The Downtown Infill Incentive District provides the opportunity to modifiy development regulations and fees through the development agreement process. The developments within the district may qualify for modified development standards, fee modification for qualifying fees that may include fee waivers or deferments, or expediting procedures or plans processing. It may also include assistance on the assembling of parcels, environmental contamination clean-up, infrastructure improvements, and other associated development issues within the context of the provisions of State Statutes.
For more incentives, take a look at the City of Tucson's Business page.
Programs and Plans
Preliminary Draft Habitat Conservation Plans (HCPs) have been prepared in support of the City of Tucson’s (City of Tucson) application for an Incidental Take Permit (Permit) in conformance with Section 10 of the Federal Endangered Species Act of 1973 (ESA). The HCPs address proposed development activities in two City of Tucson planning sub-areas: Southlands and Avra Valley.
Houghton Area Master Plan (HAMP)
The HAMP is an Area Plan that establishes the policy and procedural frameworks necessary to guide growth and development within the area, in accordance with the City of Tucson General Plan. The Houghton Area Master Plan (HAMP), which is largely undeveloped land south of Irvington Road, offers an opportunity to plan and develop a place where people can enjoy a comfortable environment in which to work, raise children, retire, enjoy being with friends, be close to nature, and pursue a healthy lifestyle.
Desert Village Model
The City plans to use the Desert Village land use pattern for the development of the large tracts of State Trust land within the “Evolving Edge” Growth Area. Desert Villages include strategically located Desert Village centers and community. The Desert Village model promotes: land use patterns that include mixed-use centers to provide goods and services in proximity to residential areas; a variety of housing types that span a range of types and prices; mobility options including walking, bicycling, and riding transit; and sensitivity to the natural features of the desert environment.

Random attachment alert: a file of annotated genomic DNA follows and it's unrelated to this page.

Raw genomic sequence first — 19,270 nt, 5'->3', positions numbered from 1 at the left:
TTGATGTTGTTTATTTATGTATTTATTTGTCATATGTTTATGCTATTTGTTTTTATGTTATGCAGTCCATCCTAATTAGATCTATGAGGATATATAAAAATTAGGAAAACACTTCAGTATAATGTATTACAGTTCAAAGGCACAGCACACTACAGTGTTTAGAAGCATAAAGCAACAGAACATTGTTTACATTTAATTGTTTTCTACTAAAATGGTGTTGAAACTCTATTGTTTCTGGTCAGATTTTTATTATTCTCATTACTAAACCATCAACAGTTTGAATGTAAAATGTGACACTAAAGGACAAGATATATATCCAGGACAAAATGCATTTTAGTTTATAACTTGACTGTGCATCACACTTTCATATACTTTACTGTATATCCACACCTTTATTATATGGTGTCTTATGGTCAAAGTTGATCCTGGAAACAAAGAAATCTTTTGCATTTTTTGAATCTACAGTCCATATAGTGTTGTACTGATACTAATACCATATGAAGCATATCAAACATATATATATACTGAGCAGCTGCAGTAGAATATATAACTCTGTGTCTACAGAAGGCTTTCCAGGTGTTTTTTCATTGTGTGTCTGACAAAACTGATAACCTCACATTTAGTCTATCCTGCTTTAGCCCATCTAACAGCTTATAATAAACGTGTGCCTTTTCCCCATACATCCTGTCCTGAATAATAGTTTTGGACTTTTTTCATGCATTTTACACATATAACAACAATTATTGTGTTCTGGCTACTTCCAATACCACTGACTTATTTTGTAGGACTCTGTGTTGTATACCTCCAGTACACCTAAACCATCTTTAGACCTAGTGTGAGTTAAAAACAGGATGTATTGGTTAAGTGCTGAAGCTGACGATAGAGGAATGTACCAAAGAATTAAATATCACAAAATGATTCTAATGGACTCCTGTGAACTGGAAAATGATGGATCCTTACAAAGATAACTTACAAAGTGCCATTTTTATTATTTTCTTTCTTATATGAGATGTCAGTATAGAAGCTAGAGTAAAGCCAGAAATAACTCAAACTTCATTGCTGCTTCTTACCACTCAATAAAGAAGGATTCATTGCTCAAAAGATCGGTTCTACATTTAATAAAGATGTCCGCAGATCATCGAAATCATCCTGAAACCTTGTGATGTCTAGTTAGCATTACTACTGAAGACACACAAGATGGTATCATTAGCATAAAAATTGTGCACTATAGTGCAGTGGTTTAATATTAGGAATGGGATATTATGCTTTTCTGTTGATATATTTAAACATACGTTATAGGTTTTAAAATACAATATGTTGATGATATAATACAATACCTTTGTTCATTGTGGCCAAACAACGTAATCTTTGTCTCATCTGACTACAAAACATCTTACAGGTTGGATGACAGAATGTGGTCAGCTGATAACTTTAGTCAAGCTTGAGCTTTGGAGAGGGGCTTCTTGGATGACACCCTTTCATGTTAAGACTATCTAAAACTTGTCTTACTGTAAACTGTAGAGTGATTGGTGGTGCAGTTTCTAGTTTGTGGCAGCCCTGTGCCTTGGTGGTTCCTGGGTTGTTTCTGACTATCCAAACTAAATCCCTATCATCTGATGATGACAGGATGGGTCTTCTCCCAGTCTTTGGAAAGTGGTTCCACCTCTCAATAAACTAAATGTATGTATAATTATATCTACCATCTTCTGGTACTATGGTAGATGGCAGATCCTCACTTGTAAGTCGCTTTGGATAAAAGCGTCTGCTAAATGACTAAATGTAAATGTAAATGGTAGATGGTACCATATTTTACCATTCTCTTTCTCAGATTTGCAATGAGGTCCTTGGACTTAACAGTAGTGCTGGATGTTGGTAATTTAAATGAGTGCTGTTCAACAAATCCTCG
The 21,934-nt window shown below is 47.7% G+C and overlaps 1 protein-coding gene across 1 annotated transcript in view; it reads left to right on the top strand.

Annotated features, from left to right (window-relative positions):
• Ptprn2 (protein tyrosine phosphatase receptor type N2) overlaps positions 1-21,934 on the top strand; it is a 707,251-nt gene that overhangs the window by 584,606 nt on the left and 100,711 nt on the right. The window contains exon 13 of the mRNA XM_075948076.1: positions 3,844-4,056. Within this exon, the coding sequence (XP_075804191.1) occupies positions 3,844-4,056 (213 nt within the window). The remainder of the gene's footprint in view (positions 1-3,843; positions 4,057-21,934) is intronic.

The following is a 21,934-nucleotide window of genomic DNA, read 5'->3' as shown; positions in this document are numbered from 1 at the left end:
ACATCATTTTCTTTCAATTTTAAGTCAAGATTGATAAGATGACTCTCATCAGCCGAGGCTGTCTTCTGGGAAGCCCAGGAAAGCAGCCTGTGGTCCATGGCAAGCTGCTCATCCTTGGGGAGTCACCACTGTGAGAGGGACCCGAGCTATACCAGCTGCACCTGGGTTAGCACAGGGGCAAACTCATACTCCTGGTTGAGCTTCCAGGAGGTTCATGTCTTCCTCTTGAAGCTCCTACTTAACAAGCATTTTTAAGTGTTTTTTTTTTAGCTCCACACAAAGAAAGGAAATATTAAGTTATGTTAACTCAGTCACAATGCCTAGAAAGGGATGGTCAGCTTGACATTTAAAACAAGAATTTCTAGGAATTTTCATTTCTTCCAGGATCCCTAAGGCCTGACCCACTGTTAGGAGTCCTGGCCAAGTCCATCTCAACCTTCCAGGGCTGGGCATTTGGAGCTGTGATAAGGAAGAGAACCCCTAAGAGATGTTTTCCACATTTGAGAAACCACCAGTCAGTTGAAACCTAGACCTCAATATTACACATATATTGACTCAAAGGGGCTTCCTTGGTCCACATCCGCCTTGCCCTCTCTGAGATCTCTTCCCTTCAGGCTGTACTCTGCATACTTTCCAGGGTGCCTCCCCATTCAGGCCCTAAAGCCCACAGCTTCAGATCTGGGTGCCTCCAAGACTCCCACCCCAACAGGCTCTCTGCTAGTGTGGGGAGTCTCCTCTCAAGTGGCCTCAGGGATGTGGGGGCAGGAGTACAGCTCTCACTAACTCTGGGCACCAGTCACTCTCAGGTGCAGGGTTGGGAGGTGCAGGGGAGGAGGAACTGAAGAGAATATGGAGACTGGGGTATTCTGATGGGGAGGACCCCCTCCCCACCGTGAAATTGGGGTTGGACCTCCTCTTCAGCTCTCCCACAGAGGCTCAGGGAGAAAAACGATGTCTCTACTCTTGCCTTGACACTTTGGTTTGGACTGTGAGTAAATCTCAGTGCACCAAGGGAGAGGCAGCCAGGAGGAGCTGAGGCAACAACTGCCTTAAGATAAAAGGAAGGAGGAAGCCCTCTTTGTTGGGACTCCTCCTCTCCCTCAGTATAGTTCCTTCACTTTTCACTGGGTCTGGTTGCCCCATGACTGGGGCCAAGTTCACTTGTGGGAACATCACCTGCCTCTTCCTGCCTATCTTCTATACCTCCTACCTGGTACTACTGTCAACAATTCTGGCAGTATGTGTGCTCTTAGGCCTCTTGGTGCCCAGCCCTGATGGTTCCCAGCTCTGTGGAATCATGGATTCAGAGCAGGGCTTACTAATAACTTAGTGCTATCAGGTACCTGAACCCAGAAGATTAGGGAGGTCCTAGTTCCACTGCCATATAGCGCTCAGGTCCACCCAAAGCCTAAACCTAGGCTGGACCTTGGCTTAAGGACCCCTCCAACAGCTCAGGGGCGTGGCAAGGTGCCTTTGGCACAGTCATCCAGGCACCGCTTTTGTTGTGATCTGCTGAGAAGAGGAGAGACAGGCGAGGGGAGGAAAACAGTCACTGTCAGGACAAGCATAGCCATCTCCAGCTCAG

Master Planned Communities
These planned communities generally contain a full range of residential and nonresidential land uses, open space, and public services and facilities. Recent master planned communities associated with neo-traditional design or new urbanism stress open space preservation, integration of land uses to reduce auto trips, a walkable pedestrian network that leads to an “urban village center,” and other design and architectural details that foster social interaction. Civano is an example of a master planned community in Tucson.
Urban Green Space
Resources and Technology
City of Tucson Water Harvesting Guidance Manual
Drought Tolerant Landscaping:
• Arizona Department of Water Resources (ADWR) Drought Tolerant/Low Water Use Plant List
The Tucson Cactus and Succulent Society Cactus Rescue Crew saves cacti and other native plants that would otherwise be destroyed during the development of Arizona real estate. They do not remove plants from private residences.
Arizona Game and Fish Department (AZGFD) Guidelines for Culvert Construction to Accommodate Fish and Wildlife Movement and Passage (Wildlife Crossings)
Arizona Game and Fish Desert Tortoise Management